Persistence pays off for cancer survivor

Published 3:04 pm Tuesday, May 3, 2011

June Earnest knows the importance of early detection and treatment for cancer. This American Cancer Society volunteer and long-term breast cancer survivor also firmly believes in trusting your inner voice.

Call it female intuition or a gut instinct; something told Earnest 20 years ago to be persistent when it came to her health.

“I’d had my routine physical, the usual tests when you turn 50, including a mammogram,” she explains.

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A return visit to her doctor yielded good news regarding her test results. But he forgot one thing.

“I was walking out the door when I remembered something. I asked him about my mammogram results,” Earnest said.

She was in for the shock of her life.

“He looks at the report and says, ‘Oh, you have cancer. You’ll need to see the surgeon.’ Here I was, I’d just turned 50, I had cancer, and my first grandchild had been born. I was so scared. I did a lot of crying at first,” Earnest admits.

A lumpectomy was performed and Earnest was told by her doctor he was “99.9 percent sure” the cancer wouldn’t return in her breast.

“He gave me a clean bill of health,” she said. “But I knew somehow things just weren’t right. I decided to see Dr. (Norman) McGowin here in Greenville. He advised me he would have gone ahead and removed the breast and referred me to an oncologist.”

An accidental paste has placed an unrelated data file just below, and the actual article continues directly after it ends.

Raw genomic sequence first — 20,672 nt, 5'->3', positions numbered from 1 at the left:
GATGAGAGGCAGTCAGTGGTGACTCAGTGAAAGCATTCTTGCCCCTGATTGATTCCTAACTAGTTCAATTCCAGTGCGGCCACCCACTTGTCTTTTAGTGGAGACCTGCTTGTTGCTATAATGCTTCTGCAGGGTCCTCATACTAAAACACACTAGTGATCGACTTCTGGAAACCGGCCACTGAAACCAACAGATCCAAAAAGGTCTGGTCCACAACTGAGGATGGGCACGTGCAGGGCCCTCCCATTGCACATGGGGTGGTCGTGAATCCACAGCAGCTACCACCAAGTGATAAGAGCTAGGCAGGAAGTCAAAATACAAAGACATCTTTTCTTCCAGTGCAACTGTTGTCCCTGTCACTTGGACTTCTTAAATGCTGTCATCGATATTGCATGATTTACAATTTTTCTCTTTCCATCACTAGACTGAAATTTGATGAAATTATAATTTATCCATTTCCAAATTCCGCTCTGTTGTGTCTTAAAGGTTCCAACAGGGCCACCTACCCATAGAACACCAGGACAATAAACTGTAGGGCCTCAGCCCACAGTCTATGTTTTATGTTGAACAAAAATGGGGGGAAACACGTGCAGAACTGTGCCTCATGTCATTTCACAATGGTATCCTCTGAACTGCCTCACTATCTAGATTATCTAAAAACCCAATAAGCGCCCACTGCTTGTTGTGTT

Further examinations determined Earnest still had cancerous tumors in her breast. She underwent a mastectomy and reconstructive surgery.

In October, she will celebrate 21 years of being cancer-free, an anniversary Earnest considers “amazing.”

But it could have turned out so differently.

“If I hadn’t been persistent — if I hadn’t stopped and asked about my mammogram in the first place — I am sure I wouldn’t be here today,” Earnest said.

“But I did, and now I’ve seen that granddaughter grow up along with my other grandchildren.”

Today she puts in many hours to raise both cancer awareness and funding for research and support programs.

“I really think research is the key. Look how far we’ve come, how much better the treatments are now and how survivors are living longer and longer,” Earnest said.

Others in her family have not had the positive outcome Earnest had in battling her cancer.

“I’ve lost a sister and sister-in-law to cancer; my dad was one of the six out of seven children in his family who died from cancer. We lost 13 of 21 first cousins.”

She nods, a determined look in her blue eyes.

“And that is why I work so hard for the American Cancer Society and for Relay. I don’t want other families to have to experience what we’ve gone through,” Earnest said.

As she prepares to make that “victory lap” as part of the Survivors Walk at the Butler County Relay For Life Friday night, Earnest will give a prayer of thanks and remember the importance of listening to that inner voice.

“I am a firm believer in regular check-ups and tests to allow early detection and treatment,” she said.

“But I also believe it’s important to follow your own heart. You know your body better than anyone else does. If you know something is wrong, be persistent.”

After all, persistence can save your life.